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The Connally Seven - A Texas Prison Escape and its Aftermath

The John B. Connally State Prison is a 2,800-capacity maximum security facility for men. As part of Texas' $2 billion prison building frenzy of the 1990's, construction of the so-called "Michael prototype" unit was completed in 1994; the first prisoners arrived in the summer of 1995.

Located in rural Karnes County about 50 miles southeast of San Antonio, the prison brought 743 low-paying jobs to the area, including slots for about 550 prison guards. Annual starting salary for a Texas prison guard is just under $19,000; and raises are typically small and infrequent. As a result, most Texas prisons are dangerously understaffed.

It was not surprising, then, that on December 13, 2000, only 96 guards showed up to fill the 127 positions allocated for the 12-hour day shift at the Connally prison, nor was it surprising that shortly after lunch on that day, seven minimum custody prisoners took advantage of the short staffing and other flaws in the security system to liberate themselves.

During the next 6 weeks, the Connally Seven robbed a Radio Shack store near Houston, as well as a sporting goods store near Dallas where they fatally shot a policeman. They changed their appearances by growing facial hair, bought a 34-foot motor home, and took up residence in a Colorado RV park, holding themselves out as Christian missionaries. They completely confounded the legions of feckless law enforcement officials who pursued hundreds of dead-end tips in their nationwide manhunt until January 20, when Wade Holder, owner of the RV park, telephoned the FBI and said, "They're here."

Three of the escapees were arrested without incident on January 22, 2001, in Woodland Park, an idyllic alpine community in the mountains of Colorado. Joseph Garcia, 29, George Rivas, 30, and Michael Rodriguez, 38, were taken into custody on that Monday morning when they drove their Jeep Cherokee to the store to buy gasoline.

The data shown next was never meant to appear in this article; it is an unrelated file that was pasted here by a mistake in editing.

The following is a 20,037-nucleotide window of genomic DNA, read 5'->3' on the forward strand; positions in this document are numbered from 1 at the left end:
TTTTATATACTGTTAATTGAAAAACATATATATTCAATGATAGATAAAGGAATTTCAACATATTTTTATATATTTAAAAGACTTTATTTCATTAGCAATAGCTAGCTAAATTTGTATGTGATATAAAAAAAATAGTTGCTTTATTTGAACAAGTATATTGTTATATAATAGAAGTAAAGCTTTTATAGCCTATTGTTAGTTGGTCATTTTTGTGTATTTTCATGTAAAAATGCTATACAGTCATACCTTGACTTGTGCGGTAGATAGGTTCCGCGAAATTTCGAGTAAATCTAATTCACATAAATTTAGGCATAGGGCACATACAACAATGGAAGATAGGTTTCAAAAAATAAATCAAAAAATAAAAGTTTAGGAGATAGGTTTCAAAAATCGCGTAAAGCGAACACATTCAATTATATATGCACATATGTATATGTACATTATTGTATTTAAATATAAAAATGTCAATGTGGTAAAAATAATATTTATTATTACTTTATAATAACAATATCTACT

Later that day, as squads of law enforcement officers surrounded the RV park, Randy Halprin, 23, walked out of the motor home and surrendered. Larry Harper, 37, chose to remain inside the motor home and ended his life with a gunshot to his chest.

Two days later, the last two members of the Connally Seven were apprehended at a Colorado Springs motel. Patrick Murphy, 39, and Donald Newbury, 38, surrendered peacefully after being granted a brief, pre-dawn telephone interview with a local TV newscaster, Eric Singer, of KKTV.

"The [Texas criminal justice] system is as corrupt as we are. You going to do something about us, well do something about that system too," said Newbury in the interview.

On January 11, 2001, the Institutional Division of the Texas Department of Criminal Justice (TDCJ) released an 83-page "Serious Incident Review." That review, made public at a press conference eleven days before the first escapees were captured, shifted most of the blame for the escape and its consequences to low-ranking guards and workers in the prison system.

Timothy Keith, formerly warden at the Connally prison, was transferred to a low-paying job in an obscure backwater of the prison system. A civilian employee was suspended for 3 weeks. On the day of the escape, he had failed to report that a group of prisoners, later determined to be the Connally Seven, were loitering unsupervised in the prison's Maintenance Department. Two prison guards, who inexplicably silenced an alarm without bothering to investigate its source or cause while the escape was in progress, were suspended for a few days.

Texas legislators, dismayed by TDCJ's slapdash whitewash of the escape and its aftermath, ordered prison administrators to bring in independent outside consultants to review the system and recommend changes.

Security Response Technologies of Middleton, Massachusetts, was retained to conduct a professional, in-depth analysis with a view to preventing a repeat performance of the Connally escape. The SRT report was released April 6, 2001. The repercussions continue to resonate throughout the Texas prison system.